Wheat: Farmer Explains Wheat heads, The grains big, is what's causing that head to stand open like that. They're all like that, and they've got four runs to the head. In other words, there are four different rows of grain on each one of them. Farmers gotten 50 bushels wheat in the past will surely get 100 bushels. No, you don't. I've never seen a head that had that much grain to it.





Transciption of Interview!

100 Bushel Winter Wheat

Freddie: See how the heads are opened up here where they're standing open? The grains big, is what's causing that head to stand open like that. They're all like that, and they've got four runs to the head. In other words, there are four different rows of grain on each one of them.

Don Wilshe: Instead of having three or two?

Freddie: Right.

Don Wilshe: So you get the most amount of bulk that way.

Freddie: Right. I mean, there ain't just one head that way, they're all with four. Every one of them has four rows of grain.

Don Wilshe: And without the soap you don't get that?

Freddie: No, you don't. I've never seen a head that had that much grain to it.

Don Wilshe: In North Carolina?

Freddie: In North Carolina.

Don Wilshe: In this area?

Freddie: Yeah. I mean, it seems like this is a good wheat year, but I've never seen a head with that much grain to it.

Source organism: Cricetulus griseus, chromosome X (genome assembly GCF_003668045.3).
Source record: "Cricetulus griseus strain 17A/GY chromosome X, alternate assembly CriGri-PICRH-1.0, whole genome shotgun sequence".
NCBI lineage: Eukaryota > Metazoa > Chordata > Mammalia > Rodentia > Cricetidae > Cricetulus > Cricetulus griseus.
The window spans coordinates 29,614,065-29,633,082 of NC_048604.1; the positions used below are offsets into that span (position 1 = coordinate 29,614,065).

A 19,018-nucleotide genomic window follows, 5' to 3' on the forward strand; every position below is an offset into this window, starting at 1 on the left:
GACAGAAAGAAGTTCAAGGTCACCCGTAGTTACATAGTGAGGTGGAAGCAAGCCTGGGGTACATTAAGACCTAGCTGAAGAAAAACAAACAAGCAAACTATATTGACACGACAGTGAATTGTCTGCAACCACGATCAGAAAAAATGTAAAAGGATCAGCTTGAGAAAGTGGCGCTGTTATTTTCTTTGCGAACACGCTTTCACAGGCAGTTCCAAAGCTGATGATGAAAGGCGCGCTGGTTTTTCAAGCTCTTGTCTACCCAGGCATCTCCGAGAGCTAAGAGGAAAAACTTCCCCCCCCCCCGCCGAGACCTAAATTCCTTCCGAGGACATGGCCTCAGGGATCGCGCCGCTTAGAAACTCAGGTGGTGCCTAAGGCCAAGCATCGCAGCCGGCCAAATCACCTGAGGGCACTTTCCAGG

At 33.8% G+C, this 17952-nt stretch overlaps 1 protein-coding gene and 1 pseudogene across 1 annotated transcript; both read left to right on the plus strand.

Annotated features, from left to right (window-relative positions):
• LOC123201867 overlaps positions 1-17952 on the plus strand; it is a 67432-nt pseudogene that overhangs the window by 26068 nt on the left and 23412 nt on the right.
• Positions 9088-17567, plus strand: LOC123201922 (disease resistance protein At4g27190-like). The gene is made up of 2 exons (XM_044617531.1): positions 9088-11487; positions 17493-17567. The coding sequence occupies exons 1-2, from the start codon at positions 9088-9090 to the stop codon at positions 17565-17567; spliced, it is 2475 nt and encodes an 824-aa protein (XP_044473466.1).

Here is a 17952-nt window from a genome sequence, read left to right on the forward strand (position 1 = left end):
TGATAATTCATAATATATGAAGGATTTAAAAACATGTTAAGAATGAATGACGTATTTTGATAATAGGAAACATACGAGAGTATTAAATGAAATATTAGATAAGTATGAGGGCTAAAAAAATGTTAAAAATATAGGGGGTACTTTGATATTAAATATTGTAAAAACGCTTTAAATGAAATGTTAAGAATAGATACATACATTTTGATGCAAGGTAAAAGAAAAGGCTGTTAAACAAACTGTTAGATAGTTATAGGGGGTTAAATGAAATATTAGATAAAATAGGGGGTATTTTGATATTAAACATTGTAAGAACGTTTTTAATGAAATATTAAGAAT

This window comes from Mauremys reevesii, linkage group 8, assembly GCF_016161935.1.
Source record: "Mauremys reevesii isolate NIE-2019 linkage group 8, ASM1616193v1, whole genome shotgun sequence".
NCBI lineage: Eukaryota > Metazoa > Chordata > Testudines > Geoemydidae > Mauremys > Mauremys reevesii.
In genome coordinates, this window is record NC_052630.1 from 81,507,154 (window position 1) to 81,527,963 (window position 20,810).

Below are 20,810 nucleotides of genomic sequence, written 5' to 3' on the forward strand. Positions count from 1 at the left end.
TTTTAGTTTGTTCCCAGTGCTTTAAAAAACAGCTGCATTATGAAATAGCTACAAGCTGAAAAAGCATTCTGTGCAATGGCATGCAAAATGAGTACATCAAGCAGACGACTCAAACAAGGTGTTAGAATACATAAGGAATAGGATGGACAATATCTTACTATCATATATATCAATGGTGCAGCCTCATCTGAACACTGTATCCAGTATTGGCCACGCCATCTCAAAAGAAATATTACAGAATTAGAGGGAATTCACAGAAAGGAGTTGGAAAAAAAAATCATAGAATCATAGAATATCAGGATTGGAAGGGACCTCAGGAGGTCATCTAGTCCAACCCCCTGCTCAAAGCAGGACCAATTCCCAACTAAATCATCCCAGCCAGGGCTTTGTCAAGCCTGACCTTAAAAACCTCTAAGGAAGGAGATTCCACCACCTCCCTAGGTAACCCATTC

Don Wilshe: So they're running like three to three and a half inches long.

Freddie: Well, this one is approximately three inches.

Don Wilshe: Which is good for this area; this isn't exactly a big wheat state for production.

Freddie: Right. The boy mixed it with soap and nitrogen and burned it when it was really young, but it just came right back out and turned as green as it could be. He's got a heck of a wheat crop here.

Don Wilshe: Now how many bushels has he gotten in the past?

Freddie: Most of the time he runs 50-60.

Don Wilshe: What's he think he might get this time?

Freddie: He's hoping to get 100 this time.

Don Wilshe: What do you think, by looking at it, he might get?

Freddie: He ain't going to miss 100 by far, if he doesn't get 100. Like I said, it's got four runs on each head.

Don Wilshe: So with input costs being the way they are, he probably needs all the production he can get to break even these days, right?

Freddie: Right. He sure does, because he's got a bunch in it.

Don Wilshe: So where are you from, Freddie? What part of North Carolina are we at here? The Winston-Salem area?

Freddie: I'm close to Winston-Salem, about 19 miles from Winston-Salem, in the East Bend area.

Don Wilshe: Okay.

Freddie: I've been farming all my life, and it's about as pretty a wheat crop as I've ever seen.

Don Wilshe: Well, we'll go shoot a little more video, maybe of your oat crop. You've got an oat crop somewhere, right?

Freddie: Right.

Don Wilshe: Well, thanks a lot, buddy.

Don Wilshe: That Wheat harvested at 124 Bushels an Acre


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